Parisian theatrical spectacle, in which four women throw long skirts in the air, and high kick to music from the operetta "Orpheus in Hell", based on the legend of Orpheus and Euradike. In this work from 1858, Orpheus, the greatest musician of all time, is given a chance to resurrect his dead wife if he can find her among the dead. While he searches, the demons try to confuse him by flirting with him, dancing in intricate figures, and generally behaving in a boisterous, unseemly manner. The music for this scene was used as pop dance music among local young folks, who took it upon themselves to let their own inner demons out by dancing in the form known as a quadrille. This quadrille varied from the usual in that instead of each couple soloing during verses, each woman took a turn in the center of the square without a man. The resulting improvised performances (which could include but were not necessarily limited to spinning, high kicking, blowing kisses, skirt throwing, doing splits, copping feels, knocking off onlooker's hats "accidentally" with feet or hands, mooning the audience, and flashing beaver) were of such a nature that the dance (and its music) was banned by the guardians of public morals. The dance came to be known by the code word "cancan", meaning, "duckie", or "to make senseless quacking sounds" or "rumors and/or gossip" -- since you could only find out where it was played by word of mouth, and shuffled off to the slums on the edges of town where the cops were too busy enforcing other laws to bother with a bunch of peacefully (though frantically) dancing kids.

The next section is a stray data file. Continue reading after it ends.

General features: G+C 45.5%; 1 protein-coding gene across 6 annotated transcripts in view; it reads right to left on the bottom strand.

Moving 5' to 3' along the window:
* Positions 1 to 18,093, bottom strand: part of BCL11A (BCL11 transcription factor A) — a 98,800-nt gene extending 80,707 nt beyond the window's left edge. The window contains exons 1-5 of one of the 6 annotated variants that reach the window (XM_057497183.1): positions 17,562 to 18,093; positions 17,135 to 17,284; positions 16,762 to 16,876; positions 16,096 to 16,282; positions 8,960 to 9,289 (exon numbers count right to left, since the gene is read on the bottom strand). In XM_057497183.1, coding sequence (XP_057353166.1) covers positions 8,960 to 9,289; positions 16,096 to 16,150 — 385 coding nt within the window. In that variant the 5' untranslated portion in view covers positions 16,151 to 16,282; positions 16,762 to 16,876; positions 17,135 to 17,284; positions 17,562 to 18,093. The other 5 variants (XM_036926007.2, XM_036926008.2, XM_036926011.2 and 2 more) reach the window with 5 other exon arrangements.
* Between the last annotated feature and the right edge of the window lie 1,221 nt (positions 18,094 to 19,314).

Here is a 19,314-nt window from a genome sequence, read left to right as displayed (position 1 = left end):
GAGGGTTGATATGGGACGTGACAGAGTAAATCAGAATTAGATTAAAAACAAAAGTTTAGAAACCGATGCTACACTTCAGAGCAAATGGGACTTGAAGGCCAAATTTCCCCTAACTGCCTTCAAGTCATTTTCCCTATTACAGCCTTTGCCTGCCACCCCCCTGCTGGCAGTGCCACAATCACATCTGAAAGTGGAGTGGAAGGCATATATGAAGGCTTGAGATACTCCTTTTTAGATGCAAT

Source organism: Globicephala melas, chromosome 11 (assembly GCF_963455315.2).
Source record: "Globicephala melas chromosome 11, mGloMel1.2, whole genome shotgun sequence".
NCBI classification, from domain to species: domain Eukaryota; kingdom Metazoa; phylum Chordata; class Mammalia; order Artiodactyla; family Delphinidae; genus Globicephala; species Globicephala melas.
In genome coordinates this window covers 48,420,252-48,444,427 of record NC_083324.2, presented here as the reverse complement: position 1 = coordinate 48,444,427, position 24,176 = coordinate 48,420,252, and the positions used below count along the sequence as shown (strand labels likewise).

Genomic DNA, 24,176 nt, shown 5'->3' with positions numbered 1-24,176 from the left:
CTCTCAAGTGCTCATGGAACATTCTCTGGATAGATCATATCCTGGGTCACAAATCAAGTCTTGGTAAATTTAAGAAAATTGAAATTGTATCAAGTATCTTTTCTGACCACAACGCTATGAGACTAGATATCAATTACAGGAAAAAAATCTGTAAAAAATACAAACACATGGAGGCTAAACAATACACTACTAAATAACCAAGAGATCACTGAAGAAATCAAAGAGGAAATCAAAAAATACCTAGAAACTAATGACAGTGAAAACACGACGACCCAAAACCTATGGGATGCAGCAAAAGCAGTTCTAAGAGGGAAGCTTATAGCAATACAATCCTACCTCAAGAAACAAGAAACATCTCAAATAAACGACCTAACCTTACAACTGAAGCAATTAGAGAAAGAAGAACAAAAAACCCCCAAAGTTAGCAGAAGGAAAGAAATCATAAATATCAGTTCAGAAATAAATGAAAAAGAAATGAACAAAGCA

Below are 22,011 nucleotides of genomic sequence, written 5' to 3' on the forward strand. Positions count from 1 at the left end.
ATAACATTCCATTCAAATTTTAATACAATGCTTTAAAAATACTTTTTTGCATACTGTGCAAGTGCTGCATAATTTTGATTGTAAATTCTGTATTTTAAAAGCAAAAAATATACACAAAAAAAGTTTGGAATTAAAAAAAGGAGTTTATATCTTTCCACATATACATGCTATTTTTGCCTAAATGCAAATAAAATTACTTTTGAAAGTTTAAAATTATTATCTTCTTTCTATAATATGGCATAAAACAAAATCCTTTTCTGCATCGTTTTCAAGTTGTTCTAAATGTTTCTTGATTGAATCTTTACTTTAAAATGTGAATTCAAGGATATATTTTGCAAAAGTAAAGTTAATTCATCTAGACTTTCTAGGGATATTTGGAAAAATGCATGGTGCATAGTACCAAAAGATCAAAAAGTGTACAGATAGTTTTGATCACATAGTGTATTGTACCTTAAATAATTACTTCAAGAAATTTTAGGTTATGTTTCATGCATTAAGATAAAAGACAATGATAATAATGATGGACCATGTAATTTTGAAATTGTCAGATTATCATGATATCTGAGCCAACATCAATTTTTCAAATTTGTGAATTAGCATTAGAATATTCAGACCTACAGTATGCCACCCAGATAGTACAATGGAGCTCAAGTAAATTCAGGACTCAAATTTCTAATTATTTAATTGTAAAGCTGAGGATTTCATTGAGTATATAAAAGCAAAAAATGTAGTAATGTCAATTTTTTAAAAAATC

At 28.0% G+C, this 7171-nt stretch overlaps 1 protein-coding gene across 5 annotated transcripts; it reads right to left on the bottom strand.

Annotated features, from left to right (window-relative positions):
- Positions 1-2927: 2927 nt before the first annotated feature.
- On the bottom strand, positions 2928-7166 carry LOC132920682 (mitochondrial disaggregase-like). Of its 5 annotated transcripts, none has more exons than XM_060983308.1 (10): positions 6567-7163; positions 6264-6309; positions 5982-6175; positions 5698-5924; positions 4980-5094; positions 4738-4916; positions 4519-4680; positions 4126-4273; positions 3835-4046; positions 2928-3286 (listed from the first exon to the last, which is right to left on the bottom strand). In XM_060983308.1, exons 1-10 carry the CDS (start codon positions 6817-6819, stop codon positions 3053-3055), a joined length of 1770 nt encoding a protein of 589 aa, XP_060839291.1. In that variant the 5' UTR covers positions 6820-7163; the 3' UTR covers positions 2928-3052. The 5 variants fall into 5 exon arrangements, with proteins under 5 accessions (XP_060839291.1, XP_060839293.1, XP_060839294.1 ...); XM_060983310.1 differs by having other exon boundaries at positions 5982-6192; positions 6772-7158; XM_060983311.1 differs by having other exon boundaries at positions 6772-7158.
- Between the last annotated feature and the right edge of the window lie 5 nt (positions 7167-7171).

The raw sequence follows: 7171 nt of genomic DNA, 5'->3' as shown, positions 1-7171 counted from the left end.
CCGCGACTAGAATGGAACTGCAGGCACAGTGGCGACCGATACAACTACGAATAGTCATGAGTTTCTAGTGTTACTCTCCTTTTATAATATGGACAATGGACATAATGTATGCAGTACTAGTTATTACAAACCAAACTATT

There the matter would have rested, were it not for an overlooked outside factor: The British. Beginning in the late part of the 17th century, aristocratic Brits had been sending their sons to study abroad after their studies at the university were done. This was ostensibly to introduce them to foreign friends and relatives of the family, and to acquaint them to life under various forms of government. By the mid-19th century, however, the goal of this trip, known as "The Grand Tour", was more cultural, and centered on viewing historical sites and art museums in a set route that went from Calais (across the Channel) to Italy and Greece, and which could also include (depending on the family's finances and tastes) Egypt and the Holy Land and/or a wide circle back overland to see the glories of Vienna, Germany, and the Netherlands, before returning home. But for an overnight stay in Calais, however, the first city in the tour was Paris.

Being a "tourist" in those days was pretty harsh: since these guys were supposed to be (at least in theory) studying, their days were spent in the company of a guide, or a close friend of the family, going from sight to site checking off required experiences on a real or metaphorical list, or discussing cultural matters at formal social gatherings. However, since evenings were free time, the prospective Innocents Abroad soon developed an itinerary of a more personal kind -- the "Real Paris".

Alcohol was cheap. Prostitution was legal. Food was cheap, plentiful, good, and served at almost any time of day at "restaurants" (the very word was new) where you could eat a lot better than you could get at home, or even at your hotel. Getting drunk, stuffed, and laid was only the beginning: if you had the right connections, you could visit an artists' studio (with its potted palms, ravishing models, and exotic props), hang out with various marginal types from ballet dancers to Africans from the colonies, and, of course, if you were really, really lucky, you could see them dance the cancan.